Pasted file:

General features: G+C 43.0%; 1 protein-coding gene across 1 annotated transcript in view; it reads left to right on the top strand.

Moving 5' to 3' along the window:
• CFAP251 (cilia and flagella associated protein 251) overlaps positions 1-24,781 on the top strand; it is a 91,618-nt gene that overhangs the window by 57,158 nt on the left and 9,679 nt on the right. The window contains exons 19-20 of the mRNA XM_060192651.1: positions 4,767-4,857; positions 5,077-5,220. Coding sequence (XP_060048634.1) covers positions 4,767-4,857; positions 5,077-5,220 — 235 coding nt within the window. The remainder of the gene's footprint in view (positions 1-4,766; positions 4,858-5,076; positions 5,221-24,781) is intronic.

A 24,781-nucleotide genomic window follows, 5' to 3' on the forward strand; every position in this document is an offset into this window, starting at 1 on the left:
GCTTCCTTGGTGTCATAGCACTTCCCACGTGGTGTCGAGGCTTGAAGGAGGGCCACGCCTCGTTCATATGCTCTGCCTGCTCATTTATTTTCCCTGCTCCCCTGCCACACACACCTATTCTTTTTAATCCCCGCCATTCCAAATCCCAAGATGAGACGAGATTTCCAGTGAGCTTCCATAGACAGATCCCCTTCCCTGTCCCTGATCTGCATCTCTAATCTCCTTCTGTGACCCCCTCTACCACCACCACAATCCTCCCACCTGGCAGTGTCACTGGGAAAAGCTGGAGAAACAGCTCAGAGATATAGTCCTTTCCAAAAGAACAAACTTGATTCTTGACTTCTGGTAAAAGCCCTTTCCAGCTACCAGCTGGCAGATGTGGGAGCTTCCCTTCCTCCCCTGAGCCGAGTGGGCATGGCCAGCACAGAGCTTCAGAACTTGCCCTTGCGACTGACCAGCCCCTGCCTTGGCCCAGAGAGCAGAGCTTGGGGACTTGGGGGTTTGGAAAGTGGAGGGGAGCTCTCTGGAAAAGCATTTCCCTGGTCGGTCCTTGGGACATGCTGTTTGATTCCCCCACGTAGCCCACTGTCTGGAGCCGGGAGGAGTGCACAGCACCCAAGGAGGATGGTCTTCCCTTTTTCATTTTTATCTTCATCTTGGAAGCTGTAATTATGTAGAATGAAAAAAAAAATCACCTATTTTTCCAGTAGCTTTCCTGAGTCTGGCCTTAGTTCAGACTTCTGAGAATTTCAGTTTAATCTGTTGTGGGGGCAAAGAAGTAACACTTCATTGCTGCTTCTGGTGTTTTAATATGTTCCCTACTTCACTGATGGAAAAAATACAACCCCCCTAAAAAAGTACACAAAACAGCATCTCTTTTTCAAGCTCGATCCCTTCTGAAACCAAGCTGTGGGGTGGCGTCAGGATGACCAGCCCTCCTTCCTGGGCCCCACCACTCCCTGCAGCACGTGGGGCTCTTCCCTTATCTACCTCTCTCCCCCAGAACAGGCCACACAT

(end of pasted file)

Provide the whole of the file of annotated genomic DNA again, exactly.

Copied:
General features: G+C 43.0%; 1 protein-coding gene across 1 annotated transcript in view; it reads left to right on the top strand.

Moving 5' to 3' along the window:
• CFAP251 (cilia and flagella associated protein 251) overlaps positions 1-24,781 on the top strand; it is a 91,618-nt gene that overhangs the window by 57,158 nt on the left and 9,679 nt on the right. The window contains exons 19-20 of the mRNA XM_060192651.1: positions 4,767-4,857; positions 5,077-5,220. Coding sequence (XP_060048634.1) covers positions 4,767-4,857; positions 5,077-5,220 — 235 coding nt within the window. The remainder of the gene's footprint in view (positions 1-4,766; positions 4,858-5,076; positions 5,221-24,781) is intronic.

A 24,781-nucleotide genomic window follows, 5' to 3' on the forward strand; every position in this document is an offset into this window, starting at 1 on the left:
GCTTCCTTGGTGTCATAGCACTTCCCACGTGGTGTCGAGGCTTGAAGGAGGGCCACGCCTCGTTCATATGCTCTGCCTGCTCATTTATTTTCCCTGCTCCCCTGCCACACACACCTATTCTTTTTAATCCCCGCCATTCCAAATCCCAAGATGAGACGAGATTTCCAGTGAGCTTCCATAGACAGATCCCCTTCCCTGTCCCTGATCTGCATCTCTAATCTCCTTCTGTGACCCCCTCTACCACCACCACAATCCTCCCACCTGGCAGTGTCACTGGGAAAAGCTGGAGAAACAGCTCAGAGATATAGTCCTTTCCAAAAGAACAAACTTGATTCTTGACTTCTGGTAAAAGCCCTTTCCAGCTACCAGCTGGCAGATGTGGGAGCTTCCCTTCCTCCCCTGAGCCGAGTGGGCATGGCCAGCACAGAGCTTCAGAACTTGCCCTTGCGACTGACCAGCCCCTGCCTTGGCCCAGAGAGCAGAGCTTGGGGACTTGGGGGTTTGGAAAGTGGAGGGGAGCTCTCTGGAAAAGCATTTCCCTGGTCGGTCCTTGGGACATGCTGTTTGATTCCCCCACGTAGCCCACTGTCTGGAGCCGGGAGGAGTGCACAGCACCCAAGGAGGATGGTCTTCCCTTTTTCATTTTTATCTTCATCTTGGAAGCTGTAATTATGTAGAATGAAAAAAAAAATCACCTATTTTTCCAGTAGCTTTCCTGAGTCTGGCCTTAGTTCAGACTTCTGAGAATTTCAGTTTAATCTGTTGTGGGGGCAAAGAAGTAACACTTCATTGCTGCTTCTGGTGTTTTAATATGTTCCCTACTTCACTGATGGAAAAAATACAACCCCCCTAAAAAAGTACACAAAACAGCATCTCTTTTTCAAGCTCGATCCCTTCTGAAACCAAGCTGTGGGGTGGCGTCAGGATGACCAGCCCTCCTTCCTGGGCCCCACCACTCCCTGCAGCACGTGGGGCTCTTCCCTTATCTACCTCTCTCCCCCAGAACAGGCCACACAT